WEDNESDAY, April 10, 2019 (HealthDay News) — The use of herbal medicinal products during pregnancy and the postnatal period is associated with increased risk of adverse events, according to a review published online April 9 in Obstetrics & Gynecology.
Yolanda Muñoz Balbontín, M.D., from Aberdeen University in the United Kingdom, and colleagues conducted a systematic review to examine the incidence and nature of adverse events associated with herbal medicinal products among pregnant and postnatal women. A total of 74 articles were included for data extraction and synthesis.
The researchers found that in 19 of the included studies, adverse drug reactions, congenital malformations, fetal growth retardation, or herb-drug interactions were the primary study objective. Overall, 47 herbal medicinal products and 1,067,071 women were included in the review. There were correlations for use of almond oil with preterm birth (odds ratio, 2.09), oral raspberry leaf with cesarean delivery (adjusted odds ratio, 3.47), and heavy licorice use with early preterm birth (adjusted odds ratio, 3.07). There were correlations for use of the African herbal medicine mwanaphepo with maternal morbidity (adjusted odds ratio, 1.28) and neonatal death or morbidity (adjusted odds ratio, 1.22).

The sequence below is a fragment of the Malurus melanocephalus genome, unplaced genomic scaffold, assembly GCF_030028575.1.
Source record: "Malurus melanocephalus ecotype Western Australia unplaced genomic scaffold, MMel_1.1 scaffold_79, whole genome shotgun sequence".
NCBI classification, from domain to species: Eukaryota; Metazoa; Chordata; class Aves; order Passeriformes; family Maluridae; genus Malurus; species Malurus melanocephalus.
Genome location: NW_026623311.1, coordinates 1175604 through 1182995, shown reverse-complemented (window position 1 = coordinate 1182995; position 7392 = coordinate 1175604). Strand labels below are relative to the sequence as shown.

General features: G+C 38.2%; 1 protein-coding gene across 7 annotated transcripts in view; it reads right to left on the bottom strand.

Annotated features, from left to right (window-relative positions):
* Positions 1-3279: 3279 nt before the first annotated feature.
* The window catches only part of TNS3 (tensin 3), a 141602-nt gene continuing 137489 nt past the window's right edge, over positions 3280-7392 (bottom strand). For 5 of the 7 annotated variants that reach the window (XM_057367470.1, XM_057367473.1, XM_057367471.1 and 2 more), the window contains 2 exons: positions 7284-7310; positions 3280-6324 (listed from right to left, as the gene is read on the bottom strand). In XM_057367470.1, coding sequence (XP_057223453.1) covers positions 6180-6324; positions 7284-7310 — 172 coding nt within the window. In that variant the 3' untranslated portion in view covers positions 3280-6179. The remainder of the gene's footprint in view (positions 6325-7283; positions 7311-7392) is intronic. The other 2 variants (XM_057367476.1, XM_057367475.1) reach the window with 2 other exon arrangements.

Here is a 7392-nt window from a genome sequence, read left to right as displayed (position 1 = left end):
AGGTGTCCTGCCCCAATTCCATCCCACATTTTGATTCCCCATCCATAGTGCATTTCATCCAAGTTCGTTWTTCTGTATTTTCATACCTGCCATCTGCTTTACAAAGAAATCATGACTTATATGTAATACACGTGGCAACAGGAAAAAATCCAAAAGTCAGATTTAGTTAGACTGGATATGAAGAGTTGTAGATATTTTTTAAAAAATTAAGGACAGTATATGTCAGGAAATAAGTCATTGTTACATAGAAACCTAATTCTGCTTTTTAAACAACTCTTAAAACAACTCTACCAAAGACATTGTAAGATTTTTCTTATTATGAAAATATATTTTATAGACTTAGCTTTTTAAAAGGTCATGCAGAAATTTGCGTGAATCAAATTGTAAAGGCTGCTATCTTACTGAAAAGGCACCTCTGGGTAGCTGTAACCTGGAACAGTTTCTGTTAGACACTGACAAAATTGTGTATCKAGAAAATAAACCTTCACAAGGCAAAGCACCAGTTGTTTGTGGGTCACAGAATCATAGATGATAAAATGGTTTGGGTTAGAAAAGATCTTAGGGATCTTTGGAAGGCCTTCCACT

“Considering the 30 years of evidence of possible harm presented, we conclude herbal medicinal products should not [be] recommended during pregnancy until robust evidence of safety is available,” the authors write.
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